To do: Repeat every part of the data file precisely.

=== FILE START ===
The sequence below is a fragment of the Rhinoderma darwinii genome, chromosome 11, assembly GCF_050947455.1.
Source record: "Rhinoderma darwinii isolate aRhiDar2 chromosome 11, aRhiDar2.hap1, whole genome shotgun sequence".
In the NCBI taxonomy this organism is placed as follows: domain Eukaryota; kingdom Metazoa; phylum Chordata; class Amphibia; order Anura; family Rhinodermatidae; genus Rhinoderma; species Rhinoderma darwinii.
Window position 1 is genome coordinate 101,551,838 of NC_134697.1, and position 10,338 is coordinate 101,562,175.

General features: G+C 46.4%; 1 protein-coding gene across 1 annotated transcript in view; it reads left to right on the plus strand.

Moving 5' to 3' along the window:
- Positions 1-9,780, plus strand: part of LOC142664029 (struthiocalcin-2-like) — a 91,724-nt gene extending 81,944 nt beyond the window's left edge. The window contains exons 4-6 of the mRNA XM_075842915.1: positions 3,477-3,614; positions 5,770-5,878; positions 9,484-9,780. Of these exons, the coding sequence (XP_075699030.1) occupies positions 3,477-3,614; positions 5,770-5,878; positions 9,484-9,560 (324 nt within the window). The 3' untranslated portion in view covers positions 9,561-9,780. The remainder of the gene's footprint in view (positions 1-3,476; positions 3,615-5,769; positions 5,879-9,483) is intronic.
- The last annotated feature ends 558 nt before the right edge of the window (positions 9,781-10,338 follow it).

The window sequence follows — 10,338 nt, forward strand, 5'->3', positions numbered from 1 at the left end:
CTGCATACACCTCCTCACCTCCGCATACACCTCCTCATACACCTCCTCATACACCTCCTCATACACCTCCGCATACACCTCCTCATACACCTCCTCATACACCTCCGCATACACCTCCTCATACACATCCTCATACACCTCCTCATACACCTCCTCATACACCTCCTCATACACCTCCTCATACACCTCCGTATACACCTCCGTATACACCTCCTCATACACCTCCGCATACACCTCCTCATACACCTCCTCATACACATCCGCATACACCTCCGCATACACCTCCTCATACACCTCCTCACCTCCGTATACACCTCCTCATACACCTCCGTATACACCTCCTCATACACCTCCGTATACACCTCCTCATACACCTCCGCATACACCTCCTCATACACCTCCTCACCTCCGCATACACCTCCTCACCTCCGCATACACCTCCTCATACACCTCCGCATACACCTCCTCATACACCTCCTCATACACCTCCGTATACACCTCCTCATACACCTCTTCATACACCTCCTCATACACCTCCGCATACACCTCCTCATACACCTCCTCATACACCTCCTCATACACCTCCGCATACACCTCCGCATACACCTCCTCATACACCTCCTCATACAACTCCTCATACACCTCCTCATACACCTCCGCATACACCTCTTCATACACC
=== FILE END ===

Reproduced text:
The sequence below is a fragment of the Rhinoderma darwinii genome, chromosome 11, assembly GCF_050947455.1.
Source record: "Rhinoderma darwinii isolate aRhiDar2 chromosome 11, aRhiDar2.hap1, whole genome shotgun sequence".
In the NCBI taxonomy this organism is placed as follows: domain Eukaryota; kingdom Metazoa; phylum Chordata; class Amphibia; order Anura; family Rhinodermatidae; genus Rhinoderma; species Rhinoderma darwinii.
Window position 1 is genome coordinate 101,551,838 of NC_134697.1, and position 10,338 is coordinate 101,562,175.

General features: G+C 46.4%; 1 protein-coding gene across 1 annotated transcript in view; it reads left to right on the plus strand.

Moving 5' to 3' along the window:
- Positions 1-9,780, plus strand: part of LOC142664029 (struthiocalcin-2-like) — a 91,724-nt gene extending 81,944 nt beyond the window's left edge. The window contains exons 4-6 of the mRNA XM_075842915.1: positions 3,477-3,614; positions 5,770-5,878; positions 9,484-9,780. Of these exons, the coding sequence (XP_075699030.1) occupies positions 3,477-3,614; positions 5,770-5,878; positions 9,484-9,560 (324 nt within the window). The 3' untranslated portion in view covers positions 9,561-9,780. The remainder of the gene's footprint in view (positions 1-3,476; positions 3,615-5,769; positions 5,879-9,483) is intronic.
- The last annotated feature ends 558 nt before the right edge of the window (positions 9,781-10,338 follow it).

The window sequence follows — 10,338 nt, forward strand, 5'->3', positions numbered from 1 at the left end:
CTGCATACACCTCCTCACCTCCGCATACACCTCCTCATACACCTCCTCATACACCTCCTCATACACCTCCGCATACACCTCCTCATACACCTCCTCATACACCTCCGCATACACCTCCTCATACACATCCTCATACACCTCCTCATACACCTCCTCATACACCTCCTCATACACCTCCTCATACACCTCCGTATACACCTCCGTATACACCTCCTCATACACCTCCGCATACACCTCCTCATACACCTCCTCATACACATCCGCATACACCTCCGCATACACCTCCTCATACACCTCCTCACCTCCGTATACACCTCCTCATACACCTCCGTATACACCTCCTCATACACCTCCGTATACACCTCCTCATACACCTCCGCATACACCTCCTCATACACCTCCTCACCTCCGCATACACCTCCTCACCTCCGCATACACCTCCTCATACACCTCCGCATACACCTCCTCATACACCTCCTCATACACCTCCGTATACACCTCCTCATACACCTCTTCATACACCTCCTCATACACCTCCGCATACACCTCCTCATACACCTCCTCATACACCTCCTCATACACCTCCGCATACACCTCCGCATACACCTCCTCATACACCTCCTCATACAACTCCTCATACACCTCCTCATACACCTCCGCATACACCTCTTCATACACC